Eric Watson: What Do You Go Home To?

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The street lamps were inadequate for this foul night. If it wasn't for the late-night clouds looming in the sky, the entire town would look like it was caught in a black hole; voided and singled out.

No one in town was more alone than Eric. He couldn't bear to enter the house he had shared with his father; he could only lean against his car in the driveway while staring at the vacant building. It was pitch dark inside; all the lights were off. A street lamp that was barely working illuminated a fraction of the lawn. He preferred to be in the darkness anyway. He didn't want anybody to see him crying.

Eric didn't notice that it was cold. He felt numb as he looked down at his phone to see seven missed calls. Eric had previously texted his friends telling them that they shouldn't bother with work the next day. He didn't explain why, though they would probably assume it was due to Stacey's death.

His mother was missing and his father was now dead. Eric was lost; he didn't know what to do next.

His phone started to ring. He looked down to see Shenae's picture and name show up on the screen. He didn't feel like speaking to his girlfriend, or anyone, at all. He rejected the call with no feeling of guilt then returned to staring absent-mindedly at the exterior of the house. It was a big house where he also grew up. Eric remembered the day he moved into it with his mother and father. He was in nursery and so excited to see his new room, the new room his parents decorated before he even saw it. The last place he saw his mother before she vanished ten years ago.

The neighbours must have all been asleep – the street was so silent, so still. Eric tore his eyes away from the house to admire the quiet neighbourhood. The houses were all dark as if nobody lived there. Eric preferred this time of night, when all the kids were inside sleeping and no cars passed through. They would cause enough noise to wake everyone up. In all honesty, Eric wouldn't have had it any other way. He loved the way his life was going. Now everything was different.

Eric thought nothing of the streetlamp at the end of the dead-end street flickering violently until he looked over and saw a man standing beside it. The man. Same mask, same build, same clothes – the man who killed his father.

Eric was surprised at first and he almost stumbled away from his car. He felt nothing but pure rage once his shock died away. It was this rage that forced Eric to charge forward and run down the street with athletic ability. The man took his time to turn around and walk into the shadows of the trees, disappearing before Eric's eyes.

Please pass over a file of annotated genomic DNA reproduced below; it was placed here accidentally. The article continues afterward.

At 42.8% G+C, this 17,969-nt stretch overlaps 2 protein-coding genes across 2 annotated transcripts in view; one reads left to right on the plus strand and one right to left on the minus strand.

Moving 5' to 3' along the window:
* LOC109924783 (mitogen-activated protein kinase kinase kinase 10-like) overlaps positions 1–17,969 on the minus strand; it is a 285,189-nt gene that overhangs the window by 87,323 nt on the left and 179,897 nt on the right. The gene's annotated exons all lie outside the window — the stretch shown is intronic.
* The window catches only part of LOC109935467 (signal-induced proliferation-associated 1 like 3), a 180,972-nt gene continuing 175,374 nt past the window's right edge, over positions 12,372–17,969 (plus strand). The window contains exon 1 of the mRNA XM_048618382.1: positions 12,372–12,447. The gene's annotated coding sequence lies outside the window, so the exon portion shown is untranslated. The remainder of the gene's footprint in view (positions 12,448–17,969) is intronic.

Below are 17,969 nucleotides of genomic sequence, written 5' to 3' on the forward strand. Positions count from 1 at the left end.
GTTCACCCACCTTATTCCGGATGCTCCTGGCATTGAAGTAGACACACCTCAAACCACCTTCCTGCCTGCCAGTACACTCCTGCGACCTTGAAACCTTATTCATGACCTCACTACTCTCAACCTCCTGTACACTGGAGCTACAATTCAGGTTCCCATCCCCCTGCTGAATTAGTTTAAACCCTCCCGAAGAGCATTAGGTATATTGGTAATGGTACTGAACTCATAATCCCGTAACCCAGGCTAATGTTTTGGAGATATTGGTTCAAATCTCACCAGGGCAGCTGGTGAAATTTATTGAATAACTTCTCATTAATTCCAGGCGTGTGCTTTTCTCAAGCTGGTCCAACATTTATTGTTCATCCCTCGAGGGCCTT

He knew better than to run straight into the forest – all manners of dangers lurk among those trees. Unfortunately, his body didn't listen to his head. Deep down, he didn't want to stop. He had to get his hands on his father's killer and seek justice for the unfair cruelty that was shown tonight. The man in the white mask had to pay with his life.

Eric kept running and running. He knew he should stop and turn back around. He had no defence, no weapons, nothing to protect himself with. Despite this, Eric still ran through the woods and disappeared into the darkness.


Eric watched in horror as he finally realised where the man in the white mask had led him. Eric had chased the man for nearly half an hour before he lost him. He still continued in the direction the man was heading in. After seemingly being lost, he stumbled across a stretch of trees that surrounded a perfectly circular pit. Inside the pit was a house.

The house was more like a wooden two-storey death trap than an actual house. It was currently lived in; he could tell by the faint candlelight inside, but the owners had not been taking care of the house. All of the windows were boarded up, the porch looked like it was about to cave in, the brick chimney had been smashed to shards, and mould covered all sides of the house. The trees around the clearing drooped down and kept the house in a bubble, shrouding it in obscurity. Not even the moonlight would be able to reach this dank place. The trees were too confined and the house was too far into the forest for any wind or light to touch it.

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